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'Close the Gap' to Improve Business Service Delivery


Apr 16, 2004
By

ITSM Watch Staff





By Mary Nugent

Bridging the Gap with Tools

IT Operations and Service Desks must concentrate on software technologies that adapt and meet their organization's business requirements without assuming or dictating a rigid method of event or service management. With greater tool flexibility, Operations and Service Desk staff are less likely to experience unyielding and unforgiving processes.

To efficiently share information between the real-time operations environment and the Service Desk requires processes and guidelines for the following:
  • Event prioritization
  • Event ownership
  • Event escalation and outage
Too many events will reduce the effectiveness of the Service Desk and may overwhelm it. To record meaningful events underlying real-time event management infrastructure should support:
  • Event correlation and escalation/de-escalation to reduce volume and to provide priority and focus
  • Events linkage and dynamic field update to the service desk software to manage events from either IT Operations or the Service Desk and to keep information synchronized
  • Abstraction, blackout and enrichment to add intelligence to events and trouble tickets
The event management product must be able to accept and manage events created by the service management solution and when appropriate, match any manually recorded event with real-time events currently open. IT Operations and the Service Desk should be able to choose either product to manage event processes and service problems without the risk of duplicate effort or total abandon.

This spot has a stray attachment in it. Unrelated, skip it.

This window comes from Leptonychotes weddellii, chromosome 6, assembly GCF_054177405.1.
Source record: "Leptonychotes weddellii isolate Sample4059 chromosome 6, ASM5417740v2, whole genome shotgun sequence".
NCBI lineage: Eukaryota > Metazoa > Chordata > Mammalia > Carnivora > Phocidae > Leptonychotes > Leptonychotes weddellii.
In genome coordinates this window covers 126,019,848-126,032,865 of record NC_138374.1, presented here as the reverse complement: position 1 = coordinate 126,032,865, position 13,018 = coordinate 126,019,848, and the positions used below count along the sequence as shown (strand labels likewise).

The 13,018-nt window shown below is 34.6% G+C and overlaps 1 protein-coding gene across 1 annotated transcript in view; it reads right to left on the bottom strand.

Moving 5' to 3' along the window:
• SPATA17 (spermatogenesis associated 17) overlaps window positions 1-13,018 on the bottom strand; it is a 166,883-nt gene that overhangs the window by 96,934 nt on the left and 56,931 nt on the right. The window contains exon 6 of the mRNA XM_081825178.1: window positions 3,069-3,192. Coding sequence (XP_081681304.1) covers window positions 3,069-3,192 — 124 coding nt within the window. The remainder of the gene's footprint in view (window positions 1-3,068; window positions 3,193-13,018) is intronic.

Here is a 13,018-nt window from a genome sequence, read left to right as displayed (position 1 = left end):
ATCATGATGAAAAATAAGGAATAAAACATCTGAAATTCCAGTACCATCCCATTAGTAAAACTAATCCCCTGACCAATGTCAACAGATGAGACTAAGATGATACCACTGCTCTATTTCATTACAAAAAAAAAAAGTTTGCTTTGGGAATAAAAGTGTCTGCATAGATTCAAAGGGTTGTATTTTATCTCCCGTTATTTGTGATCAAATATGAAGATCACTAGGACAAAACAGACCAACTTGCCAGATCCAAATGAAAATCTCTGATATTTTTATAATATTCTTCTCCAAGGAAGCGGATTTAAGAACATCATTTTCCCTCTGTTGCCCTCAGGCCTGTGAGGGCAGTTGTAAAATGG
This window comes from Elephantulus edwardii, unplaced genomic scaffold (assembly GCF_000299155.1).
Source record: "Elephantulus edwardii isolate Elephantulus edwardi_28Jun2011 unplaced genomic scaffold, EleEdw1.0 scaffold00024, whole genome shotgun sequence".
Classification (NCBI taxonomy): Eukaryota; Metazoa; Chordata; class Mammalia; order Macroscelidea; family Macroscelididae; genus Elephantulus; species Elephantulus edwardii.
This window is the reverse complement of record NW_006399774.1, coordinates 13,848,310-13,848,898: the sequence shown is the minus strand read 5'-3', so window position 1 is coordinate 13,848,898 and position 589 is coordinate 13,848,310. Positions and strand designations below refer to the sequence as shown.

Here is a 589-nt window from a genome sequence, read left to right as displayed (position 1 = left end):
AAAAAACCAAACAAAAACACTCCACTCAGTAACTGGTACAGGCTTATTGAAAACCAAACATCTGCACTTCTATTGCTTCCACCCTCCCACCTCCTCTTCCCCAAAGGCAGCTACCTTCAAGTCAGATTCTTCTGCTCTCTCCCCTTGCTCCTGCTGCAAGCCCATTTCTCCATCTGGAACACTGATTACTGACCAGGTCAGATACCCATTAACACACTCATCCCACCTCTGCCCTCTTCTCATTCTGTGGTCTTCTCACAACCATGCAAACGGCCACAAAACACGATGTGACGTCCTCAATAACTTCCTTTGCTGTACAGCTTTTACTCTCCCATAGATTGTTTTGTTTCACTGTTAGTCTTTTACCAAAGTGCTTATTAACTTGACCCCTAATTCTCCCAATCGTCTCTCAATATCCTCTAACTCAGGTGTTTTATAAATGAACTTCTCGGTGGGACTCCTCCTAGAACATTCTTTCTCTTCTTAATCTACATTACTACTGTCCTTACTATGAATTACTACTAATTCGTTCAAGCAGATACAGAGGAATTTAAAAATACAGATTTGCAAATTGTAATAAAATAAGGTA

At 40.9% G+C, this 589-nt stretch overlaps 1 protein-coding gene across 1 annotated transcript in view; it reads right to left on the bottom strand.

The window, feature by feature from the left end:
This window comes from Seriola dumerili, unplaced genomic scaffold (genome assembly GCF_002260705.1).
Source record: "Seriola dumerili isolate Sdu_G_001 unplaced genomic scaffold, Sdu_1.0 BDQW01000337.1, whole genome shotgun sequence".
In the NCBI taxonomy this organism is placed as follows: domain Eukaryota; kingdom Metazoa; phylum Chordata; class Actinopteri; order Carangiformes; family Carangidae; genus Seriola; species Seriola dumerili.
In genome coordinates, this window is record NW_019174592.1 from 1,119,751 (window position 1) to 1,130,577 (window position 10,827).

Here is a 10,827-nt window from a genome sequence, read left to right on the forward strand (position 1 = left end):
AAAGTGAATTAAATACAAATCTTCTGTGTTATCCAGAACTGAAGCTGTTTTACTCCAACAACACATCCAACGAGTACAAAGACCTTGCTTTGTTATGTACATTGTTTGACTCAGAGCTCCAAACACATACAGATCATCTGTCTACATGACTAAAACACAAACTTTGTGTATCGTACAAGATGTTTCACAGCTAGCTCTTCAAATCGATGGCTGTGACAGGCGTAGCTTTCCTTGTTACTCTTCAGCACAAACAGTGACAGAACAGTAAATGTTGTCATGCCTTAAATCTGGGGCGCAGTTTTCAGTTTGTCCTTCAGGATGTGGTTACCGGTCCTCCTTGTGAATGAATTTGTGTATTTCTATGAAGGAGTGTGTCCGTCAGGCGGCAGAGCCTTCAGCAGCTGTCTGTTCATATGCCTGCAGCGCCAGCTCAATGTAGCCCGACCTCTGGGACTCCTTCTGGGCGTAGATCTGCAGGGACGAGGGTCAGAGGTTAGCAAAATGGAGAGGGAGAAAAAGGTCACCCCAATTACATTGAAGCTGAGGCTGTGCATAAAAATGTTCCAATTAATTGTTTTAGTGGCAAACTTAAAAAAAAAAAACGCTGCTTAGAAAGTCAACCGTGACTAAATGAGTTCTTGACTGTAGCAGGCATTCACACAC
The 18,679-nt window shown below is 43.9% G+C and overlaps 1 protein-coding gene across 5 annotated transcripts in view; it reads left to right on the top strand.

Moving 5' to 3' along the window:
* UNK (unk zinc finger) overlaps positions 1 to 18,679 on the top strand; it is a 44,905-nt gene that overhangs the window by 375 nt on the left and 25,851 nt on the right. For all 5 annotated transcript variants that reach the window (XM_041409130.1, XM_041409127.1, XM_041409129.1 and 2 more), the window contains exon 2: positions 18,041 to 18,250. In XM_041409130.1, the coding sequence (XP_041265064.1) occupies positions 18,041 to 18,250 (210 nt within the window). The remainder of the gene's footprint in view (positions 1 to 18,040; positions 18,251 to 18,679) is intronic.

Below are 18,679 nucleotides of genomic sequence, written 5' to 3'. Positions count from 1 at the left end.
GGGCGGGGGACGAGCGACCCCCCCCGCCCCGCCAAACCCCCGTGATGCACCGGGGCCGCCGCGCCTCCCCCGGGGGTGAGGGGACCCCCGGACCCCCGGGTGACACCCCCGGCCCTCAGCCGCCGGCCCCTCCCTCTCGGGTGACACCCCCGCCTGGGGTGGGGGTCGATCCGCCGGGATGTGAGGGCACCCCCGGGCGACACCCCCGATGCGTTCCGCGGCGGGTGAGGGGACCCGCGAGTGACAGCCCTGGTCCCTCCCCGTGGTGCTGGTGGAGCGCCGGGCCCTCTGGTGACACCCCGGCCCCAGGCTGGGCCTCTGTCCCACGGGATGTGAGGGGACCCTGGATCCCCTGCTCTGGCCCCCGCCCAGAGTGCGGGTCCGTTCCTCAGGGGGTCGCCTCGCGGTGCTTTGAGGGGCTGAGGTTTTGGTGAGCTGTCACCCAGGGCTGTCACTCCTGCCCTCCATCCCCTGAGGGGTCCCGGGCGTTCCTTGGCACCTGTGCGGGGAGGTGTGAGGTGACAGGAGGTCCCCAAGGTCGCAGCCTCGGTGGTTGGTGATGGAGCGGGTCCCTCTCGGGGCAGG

Let us look at an example; The Mountain Lodge has its busiest time of the year in December. What is the impact on Mountain Lodge's business if its primary server that supports their reservation system goes down?

The IT department is aware of the problem with the server, but they do not know the business urgency, so they do not prioritize repair which takes a half day.

The Service Desk is inundated with calls from the Reservations Specialists, but they do not know how to solve the problem. The result - reservations lost, mistakes made and business suffers. Both the IT Department and Service Desk personnel are loosing customer confidence.

The following table illustrates the ideal role of the IT Operations and Service Desk teams, as well as the end user position when a tools environment supports business service management at an organization like Mountain Lodge.




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